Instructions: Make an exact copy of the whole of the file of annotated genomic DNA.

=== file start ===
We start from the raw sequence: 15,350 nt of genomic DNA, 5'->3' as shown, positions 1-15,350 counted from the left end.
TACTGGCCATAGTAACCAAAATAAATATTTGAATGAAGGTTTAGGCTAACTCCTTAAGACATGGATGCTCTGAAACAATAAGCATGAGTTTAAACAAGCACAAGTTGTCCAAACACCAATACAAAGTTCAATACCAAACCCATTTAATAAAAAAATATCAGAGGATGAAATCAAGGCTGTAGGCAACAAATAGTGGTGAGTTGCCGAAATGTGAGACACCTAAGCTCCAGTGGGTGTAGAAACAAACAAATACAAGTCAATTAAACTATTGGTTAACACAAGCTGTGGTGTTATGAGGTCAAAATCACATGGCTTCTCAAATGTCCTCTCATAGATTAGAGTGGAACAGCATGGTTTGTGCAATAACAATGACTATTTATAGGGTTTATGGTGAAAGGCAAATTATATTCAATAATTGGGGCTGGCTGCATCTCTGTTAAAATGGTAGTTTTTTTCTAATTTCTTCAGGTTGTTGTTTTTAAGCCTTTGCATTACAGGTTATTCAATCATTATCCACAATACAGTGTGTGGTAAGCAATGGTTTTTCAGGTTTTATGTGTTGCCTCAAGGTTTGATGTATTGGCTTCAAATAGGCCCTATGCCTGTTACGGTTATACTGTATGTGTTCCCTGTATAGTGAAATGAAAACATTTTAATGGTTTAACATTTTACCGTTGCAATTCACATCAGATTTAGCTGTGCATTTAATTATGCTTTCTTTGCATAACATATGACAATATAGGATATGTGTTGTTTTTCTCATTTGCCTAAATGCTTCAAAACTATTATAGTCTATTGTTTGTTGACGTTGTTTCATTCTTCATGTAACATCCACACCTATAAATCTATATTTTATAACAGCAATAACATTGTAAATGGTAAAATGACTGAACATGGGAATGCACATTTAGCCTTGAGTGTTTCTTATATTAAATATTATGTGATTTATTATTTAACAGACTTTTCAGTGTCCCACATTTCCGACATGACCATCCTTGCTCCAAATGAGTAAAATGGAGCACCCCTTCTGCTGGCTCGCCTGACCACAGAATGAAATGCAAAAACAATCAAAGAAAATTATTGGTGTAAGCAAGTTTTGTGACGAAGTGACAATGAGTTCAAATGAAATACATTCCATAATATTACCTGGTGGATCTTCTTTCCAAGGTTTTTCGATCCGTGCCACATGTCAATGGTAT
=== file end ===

We start from the raw sequence: 15,350 nt of genomic DNA, 5'->3' as shown, positions 1-15,350 counted from the left end.
TACTGGCCATAGTAACCAAAATAAATATTTGAATGAAGGTTTAGGCTAACTCCTTAAGACATGGATGCTCTGAAACAATAAGCATGAGTTTAAACAAGCACAAGTTGTCCAAACACCAATACAAAGTTCAATACCAAACCCATTTAATAAAAAAATATCAGAGGATGAAATCAAGGCTGTAGGCAACAAATAGTGGTGAGTTGCCGAAATGTGAGACACCTAAGCTCCAGTGGGTGTAGAAACAAACAAATACAAGTCAATTAAACTATTGGTTAACACAAGCTGTGGTGTTATGAGGTCAAAATCACATGGCTTCTCAAATGTCCTCTCATAGATTAGAGTGGAACAGCATGGTTTGTGCAATAACAATGACTATTTATAGGGTTTATGGTGAAAGGCAAATTATATTCAATAATTGGGGCTGGCTGCATCTCTGTTAAAATGGTAGTTTTTTTCTAATTTCTTCAGGTTGTTGTTTTTAAGCCTTTGCATTACAGGTTATTCAATCATTATCCACAATACAGTGTGTGGTAAGCAATGGTTTTTCAGGTTTTATGTGTTGCCTCAAGGTTTGATGTATTGGCTTCAAATAGGCCCTATGCCTGTTACGGTTATACTGTATGTGTTCCCTGTATAGTGAAATGAAAACATTTTAATGGTTTAACATTTTACCGTTGCAATTCACATCAGATTTAGCTGTGCATTTAATTATGCTTTCTTTGCATAACATATGACAATATAGGATATGTGTTGTTTTTCTCATTTGCCTAAATGCTTCAAAACTATTATAGTCTATTGTTTGTTGACGTTGTTTCATTCTTCATGTAACATCCACACCTATAAATCTATATTTTATAACAGCAATAACATTGTAAATGGTAAAATGACTGAACATGGGAATGCACATTTAGCCTTGAGTGTTTCTTATATTAAATATTATGTGATTTATTATTTAACAGACTTTTCAGTGTCCCACATTTCCGACATGACCATCCTTGCTCCAAATGAGTAAAATGGAGCACCCCTTCTGCTGGCTCGCCTGACCACAGAATGAAATGCAAAAACAATCAAAGAAAATTATTGGTGTAAGCAAGTTTTGTGACGAAGTGACAATGAGTTCAAATGAAATACATTCCATAATATTACCTGGTGGATCTTCTTTCCAAGGTTTTTCGATCCGTGCCACATGTCAATGGTAT